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A federal judge in Oklahoma has ruled that a federal law prohibiting people who use marijuana from owning firearms is unconstitutional, the latest challenge to firearms regulations after the U.S. Supreme Court’s conservative majority set new standards for reviewing the nation’s gun laws.
Lawyers for Jared Michael Harrison had argued that their client's Second Amendment right to bear arms was being violated by a federal law that makes it illegal for “unlawful users or addicts of controlled substances” to possess firearms.
Recently, lawsuits filed by out-of-state resident applicants seeking licensure in Oklahoma, Maine, and Missouri allege that these states’ durational residency requirements create discrimination by favoring in-state residents to the detriment of non-residents who are otherwise restricted from applying for a cannabis license if the state’s regulation requires that the applicant be a resident of the state for a certain period of time prior to submission of the application. As such, the non-resident plaintiffs have moved to bar those states, such as Missouri and Maine (Mark Toigo v.
Today, talk of legalization knows no bounds. Connecticut, New York, New Jersey, and Pennsylvania have reportedly flirted with the idea of forming a "bloc" that will legalize adult-use marijuana at the same time and by imposing the same statutory scheme. Activists are pushing measures to put legalization on the ballot in 2020 in Arizona, Arkansas, Montana, and Oklahoma.
When it comes to state legalization – whether it’s medical or adult-use – there is either effort on the legislative front or at the ballot box (or in cases like New Jersey, the battle moves from one arena to the other).
Most people in the cannabis industry know Oklahoma is going through a Wild West phase right now. The state’s loose medical marijuana regulations have sparked a chaotic dispensary boom. As of last week, there were more than 1,600 dispensaries serving 161,000 registered MMJ patients.
Acreage Holdings has licenses in 17 states, of which 12 are operational, while the company has licenses to process in 12 states, seven of which are now in operation. The company has licenses to operate 68 retail dispensaries in 12 states, of which 21 are currently operational in 10 states. The Botanist is its retail concept designed to appeal to both adult use and medicinal consumers.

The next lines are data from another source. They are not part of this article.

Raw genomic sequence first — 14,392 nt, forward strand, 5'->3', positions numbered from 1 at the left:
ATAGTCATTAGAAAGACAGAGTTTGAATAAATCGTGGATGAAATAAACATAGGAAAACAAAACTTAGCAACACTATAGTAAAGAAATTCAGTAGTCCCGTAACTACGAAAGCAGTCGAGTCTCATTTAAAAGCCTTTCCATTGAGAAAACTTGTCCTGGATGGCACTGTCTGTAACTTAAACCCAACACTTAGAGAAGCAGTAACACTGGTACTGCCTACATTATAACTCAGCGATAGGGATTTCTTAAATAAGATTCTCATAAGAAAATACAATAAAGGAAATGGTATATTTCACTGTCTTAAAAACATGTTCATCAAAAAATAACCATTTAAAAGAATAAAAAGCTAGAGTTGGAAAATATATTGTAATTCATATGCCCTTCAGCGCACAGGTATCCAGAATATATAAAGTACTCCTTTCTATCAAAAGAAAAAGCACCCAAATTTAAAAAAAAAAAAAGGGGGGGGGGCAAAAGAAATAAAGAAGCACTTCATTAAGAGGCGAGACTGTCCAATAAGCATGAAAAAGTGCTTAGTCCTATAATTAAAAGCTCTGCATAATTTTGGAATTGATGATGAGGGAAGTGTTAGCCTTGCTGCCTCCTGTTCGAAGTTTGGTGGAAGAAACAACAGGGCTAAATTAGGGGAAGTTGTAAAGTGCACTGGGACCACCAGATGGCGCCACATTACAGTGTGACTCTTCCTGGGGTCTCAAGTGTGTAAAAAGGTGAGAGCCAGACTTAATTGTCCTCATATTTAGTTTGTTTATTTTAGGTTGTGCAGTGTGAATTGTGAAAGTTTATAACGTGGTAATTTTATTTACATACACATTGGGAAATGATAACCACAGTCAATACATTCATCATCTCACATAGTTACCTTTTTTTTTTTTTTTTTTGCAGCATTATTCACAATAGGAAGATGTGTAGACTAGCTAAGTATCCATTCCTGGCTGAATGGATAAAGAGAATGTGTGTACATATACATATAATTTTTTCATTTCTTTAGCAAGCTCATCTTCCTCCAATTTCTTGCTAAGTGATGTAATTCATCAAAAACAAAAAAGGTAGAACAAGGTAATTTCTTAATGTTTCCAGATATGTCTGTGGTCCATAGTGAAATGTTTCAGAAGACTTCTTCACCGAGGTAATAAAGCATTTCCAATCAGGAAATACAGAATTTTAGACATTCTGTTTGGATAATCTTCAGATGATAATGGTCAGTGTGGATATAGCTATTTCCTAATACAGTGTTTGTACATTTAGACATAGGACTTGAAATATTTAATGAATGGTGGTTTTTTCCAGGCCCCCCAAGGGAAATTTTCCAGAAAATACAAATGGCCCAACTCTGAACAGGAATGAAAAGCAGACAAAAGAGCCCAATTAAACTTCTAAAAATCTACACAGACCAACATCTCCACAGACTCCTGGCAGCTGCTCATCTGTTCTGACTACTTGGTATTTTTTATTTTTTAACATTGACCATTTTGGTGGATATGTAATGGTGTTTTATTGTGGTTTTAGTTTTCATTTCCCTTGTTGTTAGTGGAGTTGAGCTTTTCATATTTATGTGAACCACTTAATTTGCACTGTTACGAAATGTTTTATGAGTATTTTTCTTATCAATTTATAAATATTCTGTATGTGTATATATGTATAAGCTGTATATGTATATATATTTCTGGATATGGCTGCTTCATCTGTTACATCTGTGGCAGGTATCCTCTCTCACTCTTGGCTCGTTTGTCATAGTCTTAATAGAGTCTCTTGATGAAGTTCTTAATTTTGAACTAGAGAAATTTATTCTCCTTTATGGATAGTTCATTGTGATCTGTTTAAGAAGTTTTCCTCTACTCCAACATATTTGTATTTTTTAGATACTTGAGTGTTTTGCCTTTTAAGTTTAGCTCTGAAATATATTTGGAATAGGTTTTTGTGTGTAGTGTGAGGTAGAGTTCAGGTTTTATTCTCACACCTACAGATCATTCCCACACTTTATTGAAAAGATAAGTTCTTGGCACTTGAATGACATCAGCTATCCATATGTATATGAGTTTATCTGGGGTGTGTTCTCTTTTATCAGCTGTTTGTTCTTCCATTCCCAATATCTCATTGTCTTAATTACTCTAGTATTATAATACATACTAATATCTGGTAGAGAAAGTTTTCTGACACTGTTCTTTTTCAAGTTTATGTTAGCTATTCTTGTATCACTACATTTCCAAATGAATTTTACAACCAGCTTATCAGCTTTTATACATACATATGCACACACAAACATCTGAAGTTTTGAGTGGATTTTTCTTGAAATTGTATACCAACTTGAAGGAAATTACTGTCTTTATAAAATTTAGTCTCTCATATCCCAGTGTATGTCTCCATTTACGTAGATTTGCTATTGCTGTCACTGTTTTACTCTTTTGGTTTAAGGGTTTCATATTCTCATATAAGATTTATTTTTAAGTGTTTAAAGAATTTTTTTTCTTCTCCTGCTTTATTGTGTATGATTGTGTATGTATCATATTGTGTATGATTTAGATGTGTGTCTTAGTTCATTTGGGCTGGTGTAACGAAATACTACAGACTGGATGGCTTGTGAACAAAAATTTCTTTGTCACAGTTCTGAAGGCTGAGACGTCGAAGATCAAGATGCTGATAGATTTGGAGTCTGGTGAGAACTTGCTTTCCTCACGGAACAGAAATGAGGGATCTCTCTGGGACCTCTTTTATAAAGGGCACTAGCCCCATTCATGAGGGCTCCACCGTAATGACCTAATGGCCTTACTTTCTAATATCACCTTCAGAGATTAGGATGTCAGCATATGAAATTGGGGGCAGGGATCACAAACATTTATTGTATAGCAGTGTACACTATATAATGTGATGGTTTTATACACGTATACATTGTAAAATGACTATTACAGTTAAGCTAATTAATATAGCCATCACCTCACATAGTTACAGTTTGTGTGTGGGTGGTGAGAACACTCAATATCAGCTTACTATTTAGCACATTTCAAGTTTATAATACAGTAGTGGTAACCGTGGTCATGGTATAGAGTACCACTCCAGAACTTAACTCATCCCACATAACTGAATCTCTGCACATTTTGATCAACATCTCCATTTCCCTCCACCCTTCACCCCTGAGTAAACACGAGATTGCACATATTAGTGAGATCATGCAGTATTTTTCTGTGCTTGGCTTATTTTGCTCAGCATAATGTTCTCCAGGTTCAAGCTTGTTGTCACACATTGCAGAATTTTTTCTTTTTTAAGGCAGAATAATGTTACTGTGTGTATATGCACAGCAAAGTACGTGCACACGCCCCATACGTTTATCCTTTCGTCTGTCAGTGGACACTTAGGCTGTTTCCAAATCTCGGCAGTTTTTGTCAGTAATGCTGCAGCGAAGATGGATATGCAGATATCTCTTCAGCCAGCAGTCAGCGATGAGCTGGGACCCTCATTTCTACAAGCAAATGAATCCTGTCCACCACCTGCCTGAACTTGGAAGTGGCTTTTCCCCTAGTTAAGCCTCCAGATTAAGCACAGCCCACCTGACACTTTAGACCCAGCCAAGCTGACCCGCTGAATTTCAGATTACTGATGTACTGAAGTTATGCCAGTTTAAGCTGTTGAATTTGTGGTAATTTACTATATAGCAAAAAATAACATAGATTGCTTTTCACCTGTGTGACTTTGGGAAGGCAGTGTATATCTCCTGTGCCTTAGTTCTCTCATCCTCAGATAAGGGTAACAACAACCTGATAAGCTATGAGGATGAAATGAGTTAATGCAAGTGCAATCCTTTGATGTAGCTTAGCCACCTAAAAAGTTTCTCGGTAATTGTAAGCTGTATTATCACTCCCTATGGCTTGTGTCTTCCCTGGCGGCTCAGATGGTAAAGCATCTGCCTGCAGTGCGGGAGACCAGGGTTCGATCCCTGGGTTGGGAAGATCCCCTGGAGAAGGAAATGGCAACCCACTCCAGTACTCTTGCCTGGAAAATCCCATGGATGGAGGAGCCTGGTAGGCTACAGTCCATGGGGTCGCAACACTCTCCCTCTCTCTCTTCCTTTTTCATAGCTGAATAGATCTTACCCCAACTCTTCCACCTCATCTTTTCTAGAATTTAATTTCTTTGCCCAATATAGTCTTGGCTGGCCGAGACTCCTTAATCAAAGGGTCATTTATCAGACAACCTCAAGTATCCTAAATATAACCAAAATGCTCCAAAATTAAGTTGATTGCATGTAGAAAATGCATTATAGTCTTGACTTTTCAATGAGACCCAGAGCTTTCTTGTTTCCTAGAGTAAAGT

The move to legalize marijuana for medical and recreational use has been shifting to conservative states like Oklahoma, North Dakota and Utah — a reflection of the country’s changing attitude toward the drug, which federal law classifies as an illegal narcotic.
When we look back, 2018 may be known as the year that marijuana legalization won.
If you’re like me and follow cannabis news on a daily basis, it’s easy to feel complacent and convince yourself that the fight for medical cannabis is over. After all, a constant barrage of overwhelming positive polls on the issue could make one think focus can finally be shifted toward recreational cannabis and changing federal law.
Going green has taken on a new meaning in the U.S. Thirty states plus the District of Columbia now allow legal use of medical marijuana. Eight of those states, along with D.C., also have legalized recreational use of marijuana. The numbers in both categories could be higher in the not-too-distant future.
Two states appear to be on course to legalize recreational marijuana in 2018. Another state could also join the ranks of those allowing legal use of medical marijuana. Here's what you need to know.